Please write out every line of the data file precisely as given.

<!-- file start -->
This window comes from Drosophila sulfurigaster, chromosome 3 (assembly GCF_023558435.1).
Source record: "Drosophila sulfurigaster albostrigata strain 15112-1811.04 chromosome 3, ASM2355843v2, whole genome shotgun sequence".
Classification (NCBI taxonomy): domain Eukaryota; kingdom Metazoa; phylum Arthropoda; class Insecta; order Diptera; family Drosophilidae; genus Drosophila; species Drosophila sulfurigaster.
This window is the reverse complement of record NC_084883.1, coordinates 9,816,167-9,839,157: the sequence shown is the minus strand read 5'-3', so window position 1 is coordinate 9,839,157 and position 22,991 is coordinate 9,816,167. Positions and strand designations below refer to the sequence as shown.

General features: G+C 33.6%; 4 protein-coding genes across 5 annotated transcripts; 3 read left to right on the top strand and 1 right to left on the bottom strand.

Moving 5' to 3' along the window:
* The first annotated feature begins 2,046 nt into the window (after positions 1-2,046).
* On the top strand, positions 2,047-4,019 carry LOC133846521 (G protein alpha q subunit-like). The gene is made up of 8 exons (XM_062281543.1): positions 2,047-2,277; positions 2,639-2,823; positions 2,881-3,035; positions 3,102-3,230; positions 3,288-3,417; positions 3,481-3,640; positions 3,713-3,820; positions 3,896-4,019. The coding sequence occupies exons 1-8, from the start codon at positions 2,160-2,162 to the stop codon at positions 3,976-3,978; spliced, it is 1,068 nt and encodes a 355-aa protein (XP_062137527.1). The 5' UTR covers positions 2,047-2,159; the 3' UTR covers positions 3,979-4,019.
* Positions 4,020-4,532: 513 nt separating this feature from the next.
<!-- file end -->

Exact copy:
This window comes from Drosophila sulfurigaster, chromosome 3 (assembly GCF_023558435.1).
Source record: "Drosophila sulfurigaster albostrigata strain 15112-1811.04 chromosome 3, ASM2355843v2, whole genome shotgun sequence".
Classification (NCBI taxonomy): domain Eukaryota; kingdom Metazoa; phylum Arthropoda; class Insecta; order Diptera; family Drosophilidae; genus Drosophila; species Drosophila sulfurigaster.
This window is the reverse complement of record NC_084883.1, coordinates 9,816,167-9,839,157: the sequence shown is the minus strand read 5'-3', so window position 1 is coordinate 9,839,157 and position 22,991 is coordinate 9,816,167. Positions and strand designations below refer to the sequence as shown.

General features: G+C 33.6%; 4 protein-coding genes across 5 annotated transcripts; 3 read left to right on the top strand and 1 right to left on the bottom strand.

Moving 5' to 3' along the window:
* The first annotated feature begins 2,046 nt into the window (after positions 1-2,046).
* On the top strand, positions 2,047-4,019 carry LOC133846521 (G protein alpha q subunit-like). The gene is made up of 8 exons (XM_062281543.1): positions 2,047-2,277; positions 2,639-2,823; positions 2,881-3,035; positions 3,102-3,230; positions 3,288-3,417; positions 3,481-3,640; positions 3,713-3,820; positions 3,896-4,019. The coding sequence occupies exons 1-8, from the start codon at positions 2,160-2,162 to the stop codon at positions 3,976-3,978; spliced, it is 1,068 nt and encodes a 355-aa protein (XP_062137527.1). The 5' UTR covers positions 2,047-2,159; the 3' UTR covers positions 3,979-4,019.
* Positions 4,020-4,532: 513 nt separating this feature from the next.